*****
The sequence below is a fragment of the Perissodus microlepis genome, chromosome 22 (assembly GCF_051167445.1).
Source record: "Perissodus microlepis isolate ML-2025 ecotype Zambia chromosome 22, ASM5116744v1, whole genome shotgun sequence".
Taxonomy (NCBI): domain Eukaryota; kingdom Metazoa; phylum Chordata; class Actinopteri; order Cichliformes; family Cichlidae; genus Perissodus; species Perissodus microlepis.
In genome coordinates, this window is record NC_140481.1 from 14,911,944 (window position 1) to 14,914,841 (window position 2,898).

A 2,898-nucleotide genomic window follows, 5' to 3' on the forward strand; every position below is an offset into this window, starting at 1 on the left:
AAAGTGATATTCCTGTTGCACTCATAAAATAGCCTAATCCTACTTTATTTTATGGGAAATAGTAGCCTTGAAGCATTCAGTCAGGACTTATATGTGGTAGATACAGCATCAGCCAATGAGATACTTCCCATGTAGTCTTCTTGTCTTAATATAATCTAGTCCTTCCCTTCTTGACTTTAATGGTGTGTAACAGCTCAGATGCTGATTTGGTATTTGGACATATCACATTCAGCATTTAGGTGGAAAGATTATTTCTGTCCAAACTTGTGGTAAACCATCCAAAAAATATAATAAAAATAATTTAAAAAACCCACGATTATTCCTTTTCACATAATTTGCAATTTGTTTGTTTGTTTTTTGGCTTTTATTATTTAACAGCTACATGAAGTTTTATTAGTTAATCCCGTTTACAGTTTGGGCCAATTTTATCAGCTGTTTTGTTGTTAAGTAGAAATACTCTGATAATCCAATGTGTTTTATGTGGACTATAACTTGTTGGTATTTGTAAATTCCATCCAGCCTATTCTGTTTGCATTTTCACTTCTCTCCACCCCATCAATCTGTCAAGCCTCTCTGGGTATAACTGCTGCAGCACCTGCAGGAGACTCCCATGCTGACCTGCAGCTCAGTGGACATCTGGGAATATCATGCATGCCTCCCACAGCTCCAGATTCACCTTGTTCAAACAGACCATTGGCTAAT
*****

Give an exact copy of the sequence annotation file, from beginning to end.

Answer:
The sequence below is a fragment of the Perissodus microlepis genome, chromosome 22 (assembly GCF_051167445.1).
Source record: "Perissodus microlepis isolate ML-2025 ecotype Zambia chromosome 22, ASM5116744v1, whole genome shotgun sequence".
Taxonomy (NCBI): domain Eukaryota; kingdom Metazoa; phylum Chordata; class Actinopteri; order Cichliformes; family Cichlidae; genus Perissodus; species Perissodus microlepis.
In genome coordinates, this window is record NC_140481.1 from 14,911,944 (window position 1) to 14,914,841 (window position 2,898).

A 2,898-nucleotide genomic window follows, 5' to 3' on the forward strand; every position below is an offset into this window, starting at 1 on the left:
AAAGTGATATTCCTGTTGCACTCATAAAATAGCCTAATCCTACTTTATTTTATGGGAAATAGTAGCCTTGAAGCATTCAGTCAGGACTTATATGTGGTAGATACAGCATCAGCCAATGAGATACTTCCCATGTAGTCTTCTTGTCTTAATATAATCTAGTCCTTCCCTTCTTGACTTTAATGGTGTGTAACAGCTCAGATGCTGATTTGGTATTTGGACATATCACATTCAGCATTTAGGTGGAAAGATTATTTCTGTCCAAACTTGTGGTAAACCATCCAAAAAATATAATAAAAATAATTTAAAAAACCCACGATTATTCCTTTTCACATAATTTGCAATTTGTTTGTTTGTTTTTTGGCTTTTATTATTTAACAGCTACATGAAGTTTTATTAGTTAATCCCGTTTACAGTTTGGGCCAATTTTATCAGCTGTTTTGTTGTTAAGTAGAAATACTCTGATAATCCAATGTGTTTTATGTGGACTATAACTTGTTGGTATTTGTAAATTCCATCCAGCCTATTCTGTTTGCATTTTCACTTCTCTCCACCCCATCAATCTGTCAAGCCTCTCTGGGTATAACTGCTGCAGCACCTGCAGGAGACTCCCATGCTGACCTGCAGCTCAGTGGACATCTGGGAATATCATGCATGCCTCCCACAGCTCCAGATTCACCTTGTTCAAACAGACCATTGGCTAAT